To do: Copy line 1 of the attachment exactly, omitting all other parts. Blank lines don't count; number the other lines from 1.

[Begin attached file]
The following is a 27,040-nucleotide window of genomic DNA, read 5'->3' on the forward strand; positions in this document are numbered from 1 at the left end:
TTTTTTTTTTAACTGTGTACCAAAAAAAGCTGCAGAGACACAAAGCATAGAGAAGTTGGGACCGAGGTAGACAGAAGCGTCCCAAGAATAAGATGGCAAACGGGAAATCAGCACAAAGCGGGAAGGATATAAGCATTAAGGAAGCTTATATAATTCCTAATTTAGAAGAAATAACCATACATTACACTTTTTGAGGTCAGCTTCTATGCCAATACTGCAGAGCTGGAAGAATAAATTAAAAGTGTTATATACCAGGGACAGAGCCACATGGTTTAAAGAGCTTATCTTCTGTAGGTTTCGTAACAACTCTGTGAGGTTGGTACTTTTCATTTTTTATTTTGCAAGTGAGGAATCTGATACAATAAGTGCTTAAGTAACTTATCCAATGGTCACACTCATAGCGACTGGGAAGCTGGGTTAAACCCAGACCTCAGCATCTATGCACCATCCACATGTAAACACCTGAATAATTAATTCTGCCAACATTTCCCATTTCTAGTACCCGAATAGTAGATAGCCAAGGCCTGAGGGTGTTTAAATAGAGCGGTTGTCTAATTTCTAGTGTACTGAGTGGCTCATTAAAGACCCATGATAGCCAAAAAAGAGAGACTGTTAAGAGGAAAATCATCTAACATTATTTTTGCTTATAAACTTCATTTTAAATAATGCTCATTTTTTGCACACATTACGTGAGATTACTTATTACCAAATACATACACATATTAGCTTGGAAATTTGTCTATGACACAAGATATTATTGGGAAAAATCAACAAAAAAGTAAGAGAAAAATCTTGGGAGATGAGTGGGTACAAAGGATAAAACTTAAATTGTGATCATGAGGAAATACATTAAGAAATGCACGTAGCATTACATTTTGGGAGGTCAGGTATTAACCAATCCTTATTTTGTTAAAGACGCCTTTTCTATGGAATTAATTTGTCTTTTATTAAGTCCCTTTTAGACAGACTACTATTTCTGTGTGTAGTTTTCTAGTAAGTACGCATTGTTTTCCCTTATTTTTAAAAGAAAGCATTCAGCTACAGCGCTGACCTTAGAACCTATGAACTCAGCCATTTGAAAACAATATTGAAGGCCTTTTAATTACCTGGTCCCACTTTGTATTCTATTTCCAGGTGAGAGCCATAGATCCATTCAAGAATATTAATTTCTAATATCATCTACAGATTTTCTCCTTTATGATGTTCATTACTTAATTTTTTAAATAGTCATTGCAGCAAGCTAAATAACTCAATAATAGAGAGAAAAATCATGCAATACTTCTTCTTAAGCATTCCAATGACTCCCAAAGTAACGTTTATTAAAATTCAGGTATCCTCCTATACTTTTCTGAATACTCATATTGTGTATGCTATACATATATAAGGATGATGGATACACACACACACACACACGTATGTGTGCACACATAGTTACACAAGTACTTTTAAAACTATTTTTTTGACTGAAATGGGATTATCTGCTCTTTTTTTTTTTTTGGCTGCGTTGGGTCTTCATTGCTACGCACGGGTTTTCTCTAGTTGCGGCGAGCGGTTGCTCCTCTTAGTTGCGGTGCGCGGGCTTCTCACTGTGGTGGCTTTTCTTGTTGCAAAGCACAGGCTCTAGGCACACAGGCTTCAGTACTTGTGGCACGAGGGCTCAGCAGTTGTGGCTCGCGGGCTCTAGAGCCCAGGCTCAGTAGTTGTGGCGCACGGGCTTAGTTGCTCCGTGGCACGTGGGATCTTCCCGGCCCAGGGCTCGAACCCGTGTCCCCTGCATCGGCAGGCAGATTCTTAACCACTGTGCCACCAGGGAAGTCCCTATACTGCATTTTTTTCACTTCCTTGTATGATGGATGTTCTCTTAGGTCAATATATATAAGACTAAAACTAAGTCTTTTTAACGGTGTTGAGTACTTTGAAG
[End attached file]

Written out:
The following is a 27,040-nucleotide window of genomic DNA, read 5'->3' on the forward strand; positions in this document are numbered from 1 at the left end: